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dc.contributor.authorCurtis, K.
dc.contributor.authorBowie, Michael H.
dc.contributor.authorHodge, Simon
dc.date.accessioned2020-09-27T22:05:16Z
dc.date.available2019-09-27en
dc.date.issued2019-07-03
dc.identifier.issn0077-9962en
dc.identifier.urihttps://hdl.handle.net/10182/12795
dc.description.abstractFarming intensification negatively effects native habitat and associated biodiversity in New Zealand. Planting native species around field margins has been proposed as a means of restoring biodiversity within this highly modified landscape. To test this hypothesis, we collected invertebrates on a dairy farm at Lincoln, Canterbury, in three habitat types: native plantings in field corners, native plantings along a double fence line, and pasture. Invertebrates were collected from pitfall traps, yellow pan traps, wooden discs and leaf litter samples were collected from the sites over summer. Assemblages of spiders, flying insects, slugs and litter mites in the planted areas had distinct compositions compared with those found in adjacent pasture. Species richness of native spiders was increased in the planted areas compared with adjacent pasture, as was the abundance of ecosystem service providers, such as honeybees, parasitoid wasps and hoverflies. Exotic slugs were significantly more abundant under discs in pasture than in planted areas. However, not all native or beneficial invertebrates responded positively to the planted areas. Further research is required to examine whether these results are repeatable at other locations, if invertebrate assemblages at this location develop further over time, and to evaluate whether any perceived benefits of these service providers can be quantified in terms of meaningful endpoints such as reduced pest levels and/or increases in yield.en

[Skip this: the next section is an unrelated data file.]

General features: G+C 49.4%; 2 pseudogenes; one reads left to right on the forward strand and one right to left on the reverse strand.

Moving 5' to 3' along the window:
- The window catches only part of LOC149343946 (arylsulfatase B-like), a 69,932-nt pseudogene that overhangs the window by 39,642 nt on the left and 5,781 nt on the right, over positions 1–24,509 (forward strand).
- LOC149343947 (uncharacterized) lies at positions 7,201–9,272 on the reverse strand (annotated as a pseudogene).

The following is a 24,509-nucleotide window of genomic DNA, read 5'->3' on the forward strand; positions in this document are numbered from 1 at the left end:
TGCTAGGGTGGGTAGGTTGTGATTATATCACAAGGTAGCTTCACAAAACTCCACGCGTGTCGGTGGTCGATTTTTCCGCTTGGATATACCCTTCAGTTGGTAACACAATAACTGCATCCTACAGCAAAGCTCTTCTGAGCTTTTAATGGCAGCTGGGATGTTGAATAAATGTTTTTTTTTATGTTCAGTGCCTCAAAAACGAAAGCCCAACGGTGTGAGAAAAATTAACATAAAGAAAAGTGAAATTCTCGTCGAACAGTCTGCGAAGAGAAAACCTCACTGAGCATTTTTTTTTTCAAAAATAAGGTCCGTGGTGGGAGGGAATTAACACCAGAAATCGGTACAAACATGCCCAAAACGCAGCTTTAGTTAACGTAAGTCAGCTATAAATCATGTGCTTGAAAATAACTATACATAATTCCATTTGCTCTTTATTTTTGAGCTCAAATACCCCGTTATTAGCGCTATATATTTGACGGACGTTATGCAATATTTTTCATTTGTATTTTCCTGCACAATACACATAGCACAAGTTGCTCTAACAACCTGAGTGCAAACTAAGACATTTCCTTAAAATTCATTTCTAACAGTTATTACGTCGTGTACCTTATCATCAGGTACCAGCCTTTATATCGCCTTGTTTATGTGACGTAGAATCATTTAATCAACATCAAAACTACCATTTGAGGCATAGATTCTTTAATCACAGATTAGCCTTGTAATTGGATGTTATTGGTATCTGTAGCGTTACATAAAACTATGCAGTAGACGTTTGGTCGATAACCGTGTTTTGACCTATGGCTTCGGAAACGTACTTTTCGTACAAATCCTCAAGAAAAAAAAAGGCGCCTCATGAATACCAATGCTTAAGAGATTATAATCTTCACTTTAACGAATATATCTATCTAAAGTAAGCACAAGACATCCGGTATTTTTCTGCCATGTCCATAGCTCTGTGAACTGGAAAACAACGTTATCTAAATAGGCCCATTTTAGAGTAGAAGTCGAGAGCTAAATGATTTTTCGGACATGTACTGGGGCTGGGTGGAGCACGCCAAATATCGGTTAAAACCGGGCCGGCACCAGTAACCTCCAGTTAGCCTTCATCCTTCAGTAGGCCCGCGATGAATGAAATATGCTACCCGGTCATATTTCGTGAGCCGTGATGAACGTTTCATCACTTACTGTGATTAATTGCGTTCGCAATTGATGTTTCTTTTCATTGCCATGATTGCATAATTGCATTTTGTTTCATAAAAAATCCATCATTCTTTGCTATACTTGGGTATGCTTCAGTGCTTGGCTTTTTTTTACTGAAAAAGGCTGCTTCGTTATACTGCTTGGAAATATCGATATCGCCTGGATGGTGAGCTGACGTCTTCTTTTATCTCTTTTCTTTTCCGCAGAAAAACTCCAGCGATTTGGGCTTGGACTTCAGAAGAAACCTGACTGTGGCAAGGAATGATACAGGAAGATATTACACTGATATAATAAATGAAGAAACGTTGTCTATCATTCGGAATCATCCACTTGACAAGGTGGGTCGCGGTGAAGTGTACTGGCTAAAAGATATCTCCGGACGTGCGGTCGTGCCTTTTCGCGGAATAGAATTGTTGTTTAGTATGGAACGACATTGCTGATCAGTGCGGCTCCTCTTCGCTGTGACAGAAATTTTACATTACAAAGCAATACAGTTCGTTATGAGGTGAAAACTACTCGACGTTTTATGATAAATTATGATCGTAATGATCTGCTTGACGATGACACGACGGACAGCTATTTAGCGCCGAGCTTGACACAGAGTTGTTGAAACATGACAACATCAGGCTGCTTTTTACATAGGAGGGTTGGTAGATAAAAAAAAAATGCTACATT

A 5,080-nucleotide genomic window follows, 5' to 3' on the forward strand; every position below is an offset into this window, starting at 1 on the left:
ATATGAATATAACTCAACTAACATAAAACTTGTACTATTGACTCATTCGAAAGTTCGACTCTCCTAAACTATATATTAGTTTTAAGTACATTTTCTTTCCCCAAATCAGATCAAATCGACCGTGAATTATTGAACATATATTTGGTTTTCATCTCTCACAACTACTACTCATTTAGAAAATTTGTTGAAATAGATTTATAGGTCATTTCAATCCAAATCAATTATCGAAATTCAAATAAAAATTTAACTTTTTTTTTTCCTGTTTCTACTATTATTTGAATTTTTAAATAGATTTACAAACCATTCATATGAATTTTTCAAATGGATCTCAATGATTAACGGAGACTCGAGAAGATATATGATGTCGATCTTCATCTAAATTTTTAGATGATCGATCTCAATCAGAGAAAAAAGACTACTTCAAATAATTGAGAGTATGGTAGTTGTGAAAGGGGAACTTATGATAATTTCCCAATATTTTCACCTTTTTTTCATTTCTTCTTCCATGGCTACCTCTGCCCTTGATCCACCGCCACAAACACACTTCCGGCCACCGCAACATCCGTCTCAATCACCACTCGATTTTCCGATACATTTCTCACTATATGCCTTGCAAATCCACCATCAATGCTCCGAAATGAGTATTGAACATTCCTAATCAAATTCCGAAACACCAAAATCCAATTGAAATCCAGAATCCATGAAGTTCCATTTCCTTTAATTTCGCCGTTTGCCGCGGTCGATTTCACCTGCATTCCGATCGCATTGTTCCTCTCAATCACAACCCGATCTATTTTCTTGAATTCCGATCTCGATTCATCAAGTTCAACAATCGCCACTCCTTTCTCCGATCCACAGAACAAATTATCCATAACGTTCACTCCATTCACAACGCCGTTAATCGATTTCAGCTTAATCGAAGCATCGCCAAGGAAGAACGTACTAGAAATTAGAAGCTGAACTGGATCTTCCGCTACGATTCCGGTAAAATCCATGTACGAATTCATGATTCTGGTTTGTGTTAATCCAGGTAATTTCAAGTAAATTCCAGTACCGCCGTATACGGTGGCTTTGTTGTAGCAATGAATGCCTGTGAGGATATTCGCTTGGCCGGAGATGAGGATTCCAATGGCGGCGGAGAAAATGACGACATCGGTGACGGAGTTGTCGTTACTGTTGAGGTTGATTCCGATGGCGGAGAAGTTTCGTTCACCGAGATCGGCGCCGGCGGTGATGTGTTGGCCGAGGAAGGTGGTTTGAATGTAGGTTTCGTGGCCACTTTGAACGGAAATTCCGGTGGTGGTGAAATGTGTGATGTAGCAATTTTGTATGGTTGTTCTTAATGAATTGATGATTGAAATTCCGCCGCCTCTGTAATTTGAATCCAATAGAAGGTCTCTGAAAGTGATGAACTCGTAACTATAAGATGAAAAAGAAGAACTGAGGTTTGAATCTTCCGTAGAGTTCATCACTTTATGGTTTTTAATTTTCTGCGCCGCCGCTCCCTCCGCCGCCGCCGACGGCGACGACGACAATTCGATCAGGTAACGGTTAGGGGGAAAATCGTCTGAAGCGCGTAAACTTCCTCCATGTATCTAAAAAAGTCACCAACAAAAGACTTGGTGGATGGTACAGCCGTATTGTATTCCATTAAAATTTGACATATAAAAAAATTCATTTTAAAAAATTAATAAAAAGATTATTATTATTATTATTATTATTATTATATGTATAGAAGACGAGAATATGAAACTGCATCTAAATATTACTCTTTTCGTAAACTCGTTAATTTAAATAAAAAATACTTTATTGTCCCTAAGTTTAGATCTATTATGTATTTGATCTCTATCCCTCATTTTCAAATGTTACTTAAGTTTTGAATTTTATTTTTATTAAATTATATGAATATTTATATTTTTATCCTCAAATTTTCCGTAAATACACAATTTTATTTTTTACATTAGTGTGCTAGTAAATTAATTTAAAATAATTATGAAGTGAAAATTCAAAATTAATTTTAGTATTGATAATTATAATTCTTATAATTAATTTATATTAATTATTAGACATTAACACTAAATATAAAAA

dc.format.extent67-78en
dc.language.isoen
dc.publisherTaylor & Francis on behalf of Entomological Society of New Zealand
dc.relationThe original publication is available from - Taylor & Francis on behalf of Entomological Society of New Zealand - https://doi.org/10.1080/00779962.2019.1660450en
dc.relation.urihttps://doi.org/10.1080/00779962.2019.1660450en
dc.rights© 2019 Entomological Society of New Zealand.
dc.subjectbiodiversity conservationen
dc.subjectagroecologyen
dc.subjectbeneficial invertebratesen
dc.subjectecosystem servicesen
dc.titleCan native plantings encourage native and beneficial invertebrates on Canterbury dairy farms?en
dc.typeJournal Article
lu.contributor.unitLincoln University
lu.contributor.unitFaculty of Agriculture and Life Sciences
lu.contributor.unitDepartment of Agricultural Sciences
lu.contributor.unitDepartment of Pest Management and Conservation
dc.identifier.doi10.1080/00779962.2019.1660450en
dc.relation.isPartOfNew Zealand Entomologisten
pubs.issue2en
pubs.organisational-group/LU
pubs.organisational-group/LU/Agriculture and Life Sciences
pubs.organisational-group/LU/Agriculture and Life Sciences/AGSC
pubs.organisational-group/LU/Agriculture and Life Sciences/ECOL
pubs.organisational-group/LU/Research Management Office
pubs.organisational-group/LU/Research Management Office/PE20
pubs.organisational-group/LU/Research Management Office/QE18
pubs.publication-statusPublisheden
pubs.volume42en
dc.identifier.eissn1179-3430en
lu.identifier.orcid0000-0002-2105-111X
lu.identifier.orcid0000-0001-6933-5253


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